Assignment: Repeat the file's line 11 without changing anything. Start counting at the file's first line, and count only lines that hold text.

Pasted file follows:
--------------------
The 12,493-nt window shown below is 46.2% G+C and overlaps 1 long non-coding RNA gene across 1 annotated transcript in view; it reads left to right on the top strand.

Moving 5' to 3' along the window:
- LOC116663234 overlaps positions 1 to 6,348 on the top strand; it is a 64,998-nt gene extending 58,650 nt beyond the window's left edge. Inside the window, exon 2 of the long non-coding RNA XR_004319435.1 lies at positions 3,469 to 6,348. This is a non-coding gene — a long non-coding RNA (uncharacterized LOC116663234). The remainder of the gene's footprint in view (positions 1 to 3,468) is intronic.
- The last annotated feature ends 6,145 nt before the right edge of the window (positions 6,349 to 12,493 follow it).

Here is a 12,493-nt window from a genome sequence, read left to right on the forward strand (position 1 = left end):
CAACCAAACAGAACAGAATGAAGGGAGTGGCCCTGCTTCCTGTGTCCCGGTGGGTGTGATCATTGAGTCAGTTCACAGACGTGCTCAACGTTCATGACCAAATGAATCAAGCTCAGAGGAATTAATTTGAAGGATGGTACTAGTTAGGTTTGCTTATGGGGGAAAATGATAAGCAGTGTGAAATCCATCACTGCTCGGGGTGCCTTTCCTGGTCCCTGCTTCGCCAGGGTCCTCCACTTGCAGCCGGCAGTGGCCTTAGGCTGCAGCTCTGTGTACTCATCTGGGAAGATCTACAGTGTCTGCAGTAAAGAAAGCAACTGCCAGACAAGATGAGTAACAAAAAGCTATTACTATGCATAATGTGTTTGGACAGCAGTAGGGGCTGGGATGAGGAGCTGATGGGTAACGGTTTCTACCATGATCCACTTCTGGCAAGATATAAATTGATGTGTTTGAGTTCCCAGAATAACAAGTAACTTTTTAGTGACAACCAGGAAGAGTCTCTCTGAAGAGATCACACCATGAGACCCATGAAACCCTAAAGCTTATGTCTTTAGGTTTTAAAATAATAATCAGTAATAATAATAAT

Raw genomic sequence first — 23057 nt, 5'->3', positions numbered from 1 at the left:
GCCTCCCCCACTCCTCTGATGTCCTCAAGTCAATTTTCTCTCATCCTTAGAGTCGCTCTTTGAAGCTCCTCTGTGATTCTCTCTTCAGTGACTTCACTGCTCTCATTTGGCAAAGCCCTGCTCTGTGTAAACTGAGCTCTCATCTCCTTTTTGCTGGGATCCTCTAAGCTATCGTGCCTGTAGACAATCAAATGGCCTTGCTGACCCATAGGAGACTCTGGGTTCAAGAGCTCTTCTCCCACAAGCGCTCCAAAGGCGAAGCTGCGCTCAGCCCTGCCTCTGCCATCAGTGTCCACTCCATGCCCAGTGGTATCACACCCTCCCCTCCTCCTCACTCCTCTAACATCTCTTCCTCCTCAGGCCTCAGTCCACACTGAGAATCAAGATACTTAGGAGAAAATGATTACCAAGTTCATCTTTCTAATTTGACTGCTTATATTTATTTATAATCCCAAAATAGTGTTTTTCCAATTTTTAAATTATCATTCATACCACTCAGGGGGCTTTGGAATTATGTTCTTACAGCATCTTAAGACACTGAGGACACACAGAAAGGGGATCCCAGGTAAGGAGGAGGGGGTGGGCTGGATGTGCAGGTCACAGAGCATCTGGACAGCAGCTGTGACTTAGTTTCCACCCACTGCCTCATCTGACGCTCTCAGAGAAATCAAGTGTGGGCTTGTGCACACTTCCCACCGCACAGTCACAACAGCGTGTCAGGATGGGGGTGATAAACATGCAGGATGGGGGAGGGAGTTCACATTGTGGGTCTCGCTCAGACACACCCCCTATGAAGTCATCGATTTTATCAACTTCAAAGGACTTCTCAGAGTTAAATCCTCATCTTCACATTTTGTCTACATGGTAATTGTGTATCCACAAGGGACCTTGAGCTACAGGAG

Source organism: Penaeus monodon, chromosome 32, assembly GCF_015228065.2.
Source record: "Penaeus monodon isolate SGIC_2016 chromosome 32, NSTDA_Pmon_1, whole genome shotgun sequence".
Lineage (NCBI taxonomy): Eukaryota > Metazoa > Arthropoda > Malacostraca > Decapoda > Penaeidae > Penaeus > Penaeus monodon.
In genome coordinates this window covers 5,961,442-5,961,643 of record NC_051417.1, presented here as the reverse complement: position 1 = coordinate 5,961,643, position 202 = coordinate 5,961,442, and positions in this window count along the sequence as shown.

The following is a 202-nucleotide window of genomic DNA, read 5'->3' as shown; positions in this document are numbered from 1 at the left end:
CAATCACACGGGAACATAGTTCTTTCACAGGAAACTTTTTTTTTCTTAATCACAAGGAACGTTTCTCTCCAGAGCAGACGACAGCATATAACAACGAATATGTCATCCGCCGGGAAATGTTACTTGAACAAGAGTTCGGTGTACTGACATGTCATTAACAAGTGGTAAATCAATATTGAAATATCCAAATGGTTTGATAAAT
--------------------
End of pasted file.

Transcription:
Lineage (NCBI taxonomy): Eukaryota > Metazoa > Arthropoda > Malacostraca > Decapoda > Penaeidae > Penaeus > Penaeus monodon.